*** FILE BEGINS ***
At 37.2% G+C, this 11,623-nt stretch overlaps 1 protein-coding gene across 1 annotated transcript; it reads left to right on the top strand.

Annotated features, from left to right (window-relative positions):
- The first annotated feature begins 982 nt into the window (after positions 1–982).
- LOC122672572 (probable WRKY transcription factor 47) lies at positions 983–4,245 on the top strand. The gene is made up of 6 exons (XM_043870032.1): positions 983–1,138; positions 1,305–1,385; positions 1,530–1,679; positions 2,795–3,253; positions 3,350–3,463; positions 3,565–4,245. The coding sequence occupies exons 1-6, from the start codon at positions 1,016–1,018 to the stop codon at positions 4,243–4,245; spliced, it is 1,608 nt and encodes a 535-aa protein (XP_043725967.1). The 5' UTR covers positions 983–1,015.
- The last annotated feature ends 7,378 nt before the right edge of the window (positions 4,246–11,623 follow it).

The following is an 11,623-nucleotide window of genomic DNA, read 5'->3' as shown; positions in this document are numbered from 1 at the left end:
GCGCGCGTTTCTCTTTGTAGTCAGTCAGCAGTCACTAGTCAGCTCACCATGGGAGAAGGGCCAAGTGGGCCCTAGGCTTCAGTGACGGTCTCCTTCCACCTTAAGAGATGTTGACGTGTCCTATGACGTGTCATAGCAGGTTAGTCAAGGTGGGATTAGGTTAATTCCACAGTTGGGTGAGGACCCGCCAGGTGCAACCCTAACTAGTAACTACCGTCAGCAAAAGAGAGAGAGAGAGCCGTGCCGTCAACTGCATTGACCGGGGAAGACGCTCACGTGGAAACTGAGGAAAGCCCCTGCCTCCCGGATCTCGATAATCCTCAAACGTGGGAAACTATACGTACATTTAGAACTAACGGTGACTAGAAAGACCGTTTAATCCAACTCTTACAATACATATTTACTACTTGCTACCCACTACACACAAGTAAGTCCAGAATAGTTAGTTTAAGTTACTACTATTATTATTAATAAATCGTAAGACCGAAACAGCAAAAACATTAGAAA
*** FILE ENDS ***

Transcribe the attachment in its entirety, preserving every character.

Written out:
At 37.2% G+C, this 11,623-nt stretch overlaps 1 protein-coding gene across 1 annotated transcript; it reads left to right on the top strand.

Annotated features, from left to right (window-relative positions):
- The first annotated feature begins 982 nt into the window (after positions 1–982).
- LOC122672572 (probable WRKY transcription factor 47) lies at positions 983–4,245 on the top strand. The gene is made up of 6 exons (XM_043870032.1): positions 983–1,138; positions 1,305–1,385; positions 1,530–1,679; positions 2,795–3,253; positions 3,350–3,463; positions 3,565–4,245. The coding sequence occupies exons 1-6, from the start codon at positions 1,016–1,018 to the stop codon at positions 4,243–4,245; spliced, it is 1,608 nt and encodes a 535-aa protein (XP_043725967.1). The 5' UTR covers positions 983–1,015.
- The last annotated feature ends 7,378 nt before the right edge of the window (positions 4,246–11,623 follow it).

The following is an 11,623-nucleotide window of genomic DNA, read 5'->3' as shown; positions in this document are numbered from 1 at the left end:
GCGCGCGTTTCTCTTTGTAGTCAGTCAGCAGTCACTAGTCAGCTCACCATGGGAGAAGGGCCAAGTGGGCCCTAGGCTTCAGTGACGGTCTCCTTCCACCTTAAGAGATGTTGACGTGTCCTATGACGTGTCATAGCAGGTTAGTCAAGGTGGGATTAGGTTAATTCCACAGTTGGGTGAGGACCCGCCAGGTGCAACCCTAACTAGTAACTACCGTCAGCAAAAGAGAGAGAGAGAGCCGTGCCGTCAACTGCATTGACCGGGGAAGACGCTCACGTGGAAACTGAGGAAAGCCCCTGCCTCCCGGATCTCGATAATCCTCAAACGTGGGAAACTATACGTACATTTAGAACTAACGGTGACTAGAAAGACCGTTTAATCCAACTCTTACAATACATATTTACTACTTGCTACCCACTACACACAAGTAAGTCCAGAATAGTTAGTTTAAGTTACTACTATTATTATTAATAAATCGTAAGACCGAAACAGCAAAAACATTAGAAA